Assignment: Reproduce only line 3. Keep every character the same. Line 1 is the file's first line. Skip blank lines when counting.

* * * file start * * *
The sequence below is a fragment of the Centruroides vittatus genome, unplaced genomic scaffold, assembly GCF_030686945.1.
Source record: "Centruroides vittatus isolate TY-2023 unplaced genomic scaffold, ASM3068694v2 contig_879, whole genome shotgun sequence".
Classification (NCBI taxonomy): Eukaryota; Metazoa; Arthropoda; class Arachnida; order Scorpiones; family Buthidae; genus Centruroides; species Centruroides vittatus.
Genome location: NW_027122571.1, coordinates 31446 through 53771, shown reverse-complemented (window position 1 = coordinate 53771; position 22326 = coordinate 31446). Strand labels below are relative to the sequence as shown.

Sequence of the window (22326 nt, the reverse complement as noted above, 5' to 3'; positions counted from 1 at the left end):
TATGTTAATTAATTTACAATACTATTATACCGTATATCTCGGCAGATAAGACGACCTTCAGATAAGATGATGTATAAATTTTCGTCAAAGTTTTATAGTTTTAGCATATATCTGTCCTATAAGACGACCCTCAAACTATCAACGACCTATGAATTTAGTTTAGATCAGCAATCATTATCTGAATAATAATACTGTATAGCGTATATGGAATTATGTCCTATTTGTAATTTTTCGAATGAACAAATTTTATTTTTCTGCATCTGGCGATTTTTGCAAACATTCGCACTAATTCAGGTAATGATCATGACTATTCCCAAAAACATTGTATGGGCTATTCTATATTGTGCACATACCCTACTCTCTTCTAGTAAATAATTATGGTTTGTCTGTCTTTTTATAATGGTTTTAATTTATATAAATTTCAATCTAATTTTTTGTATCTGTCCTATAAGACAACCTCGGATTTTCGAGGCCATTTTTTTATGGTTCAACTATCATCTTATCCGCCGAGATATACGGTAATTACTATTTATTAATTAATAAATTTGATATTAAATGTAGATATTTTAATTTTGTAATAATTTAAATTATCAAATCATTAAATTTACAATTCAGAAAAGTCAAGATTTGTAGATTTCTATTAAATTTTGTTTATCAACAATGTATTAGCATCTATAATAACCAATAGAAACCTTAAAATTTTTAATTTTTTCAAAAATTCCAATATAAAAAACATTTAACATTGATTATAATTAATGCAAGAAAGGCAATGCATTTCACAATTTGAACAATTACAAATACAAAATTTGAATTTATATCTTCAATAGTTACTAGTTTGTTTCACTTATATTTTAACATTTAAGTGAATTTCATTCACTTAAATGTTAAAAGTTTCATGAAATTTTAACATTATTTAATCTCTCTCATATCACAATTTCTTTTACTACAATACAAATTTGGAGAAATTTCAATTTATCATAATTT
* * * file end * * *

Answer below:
Classification (NCBI taxonomy): Eukaryota; Metazoa; Arthropoda; class Arachnida; order Scorpiones; family Buthidae; genus Centruroides; species Centruroides vittatus.